Skin cancer awareness month has just ended, but prevention and open dialogue about it are the keys to reducing its impact on everyone’s life.
Skin cancer is the most common form of cancer in the U.S, one in five Americans will be diagnosed with skin cancer by the age of 70. America is the third country worldwide to have the most non-melanoma skin cancer incidence with more than 500,000 diagnoses each year. Basal cell carcinoma patients rise to 3.6 million diagnosed each year in the U.S alone. Therefore, prevention and early detection play a key role in these metrics’ reduction.
Most skin cancers appear in areas with more sun exposure: the face, chest, back, arms, and legs. Even though skin cancer prevention and early diagnosis is primarily a matter of self-care, sometimes the symptoms can be overlooked because it’s difficult to keep track of every spot or mole a person has on their body, or because they can be confused with other skin conditions like eczema, rosacea or even acne.
Inflammatory skin conditions can make for a difficult diagnosis when it comes to skin cancer, for instance, eczema produces redness and plaques on the skin, which, over time, thicken and form nodules, producing itchiness. Psoriasis has very similar symptoms but can also include pustules on hands and feet; psoriasis and eczema structurally resemble each other, making it difficult to diagnose accurately each, also, this symptomatology can delay a skin cancer diagnosis when not treated by a dermatologist, mostly because of inflammation and scaling.
In addition to that, if psoriasis or eczema patients develop skin cancer, the treatment must be closely looked upon. Cancerous skin excision might lead to complications, bacterial infections, and a very slow wound healing process due to medication changes, like corticosteroids suppression, or radiation treatments.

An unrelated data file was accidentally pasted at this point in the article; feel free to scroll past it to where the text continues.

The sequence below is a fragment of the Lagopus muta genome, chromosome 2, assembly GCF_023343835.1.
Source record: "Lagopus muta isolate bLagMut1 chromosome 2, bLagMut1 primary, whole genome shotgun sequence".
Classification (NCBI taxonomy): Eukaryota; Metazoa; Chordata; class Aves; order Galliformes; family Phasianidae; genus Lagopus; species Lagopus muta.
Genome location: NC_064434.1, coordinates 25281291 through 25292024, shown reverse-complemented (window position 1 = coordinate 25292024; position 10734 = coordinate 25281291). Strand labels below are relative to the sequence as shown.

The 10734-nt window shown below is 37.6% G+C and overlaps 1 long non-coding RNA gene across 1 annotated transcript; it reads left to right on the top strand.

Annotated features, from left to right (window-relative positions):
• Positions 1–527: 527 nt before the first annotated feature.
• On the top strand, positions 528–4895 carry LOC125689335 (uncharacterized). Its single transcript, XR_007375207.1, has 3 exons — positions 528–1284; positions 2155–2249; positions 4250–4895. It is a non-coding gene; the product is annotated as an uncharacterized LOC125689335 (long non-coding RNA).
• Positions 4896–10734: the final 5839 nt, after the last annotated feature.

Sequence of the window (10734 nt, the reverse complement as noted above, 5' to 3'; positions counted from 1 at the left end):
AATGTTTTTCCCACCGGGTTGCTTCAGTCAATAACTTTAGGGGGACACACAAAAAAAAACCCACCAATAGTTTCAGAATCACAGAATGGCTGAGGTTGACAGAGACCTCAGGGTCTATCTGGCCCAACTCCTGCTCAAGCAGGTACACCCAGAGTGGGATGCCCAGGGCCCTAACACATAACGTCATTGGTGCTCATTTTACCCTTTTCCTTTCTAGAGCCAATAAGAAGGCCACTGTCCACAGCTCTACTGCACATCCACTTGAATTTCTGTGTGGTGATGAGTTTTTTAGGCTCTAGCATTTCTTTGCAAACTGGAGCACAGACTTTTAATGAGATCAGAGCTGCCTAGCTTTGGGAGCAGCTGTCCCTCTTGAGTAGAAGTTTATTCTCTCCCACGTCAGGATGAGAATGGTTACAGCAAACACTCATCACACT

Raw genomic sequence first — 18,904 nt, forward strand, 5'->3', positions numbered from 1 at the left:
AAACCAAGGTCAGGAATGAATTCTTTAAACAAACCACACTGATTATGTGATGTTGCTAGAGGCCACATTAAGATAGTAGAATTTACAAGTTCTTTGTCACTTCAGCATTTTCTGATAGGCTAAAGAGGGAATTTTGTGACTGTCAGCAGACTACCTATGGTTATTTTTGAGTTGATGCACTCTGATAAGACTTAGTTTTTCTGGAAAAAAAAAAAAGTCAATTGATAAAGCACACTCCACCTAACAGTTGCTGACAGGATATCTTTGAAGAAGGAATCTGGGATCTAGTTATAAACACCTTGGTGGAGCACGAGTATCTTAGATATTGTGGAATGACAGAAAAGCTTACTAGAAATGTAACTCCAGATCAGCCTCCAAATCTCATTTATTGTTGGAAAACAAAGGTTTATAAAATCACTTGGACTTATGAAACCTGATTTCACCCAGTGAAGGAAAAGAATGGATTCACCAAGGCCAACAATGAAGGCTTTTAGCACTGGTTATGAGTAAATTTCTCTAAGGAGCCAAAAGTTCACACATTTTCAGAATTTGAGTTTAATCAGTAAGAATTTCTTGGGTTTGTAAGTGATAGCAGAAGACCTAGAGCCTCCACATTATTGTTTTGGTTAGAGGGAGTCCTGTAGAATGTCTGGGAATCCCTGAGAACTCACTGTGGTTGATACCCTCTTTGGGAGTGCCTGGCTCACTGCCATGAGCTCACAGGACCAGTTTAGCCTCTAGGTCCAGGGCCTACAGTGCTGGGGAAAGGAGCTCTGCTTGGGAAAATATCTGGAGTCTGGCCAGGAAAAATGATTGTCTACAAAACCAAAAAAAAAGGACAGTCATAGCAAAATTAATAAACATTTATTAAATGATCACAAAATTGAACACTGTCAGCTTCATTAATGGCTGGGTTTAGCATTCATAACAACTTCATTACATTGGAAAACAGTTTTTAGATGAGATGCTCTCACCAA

Another important inflammatory condition is rosacea, affecting 16 million Americans it’s the most common skin condition to find. Its symptoms are mostly located on the face and include redness, visible blood vessels, and bumps. Basal cell carcinoma and squamous cell carcinoma can look very similar or be masked by rosacea. Multiple surgeries might need to be performed because the inflammatory cells might obscure the cancerous cells, which is a reason for recurrence.
PREVENTION AND AWARENESS
All these conditions require topical treatments and medication that can improve the skin’s condition but as chronic diseases, they can’t be cured. Only a dermatologist can help effectively in this process, and it is the professional that can spot an abnormal mark or inflammatory process and give it the correct follow-up. It is important to remember that having these skin conditions does not make the probability of developing cancer higher, but it can make the diagnosis process more difficult.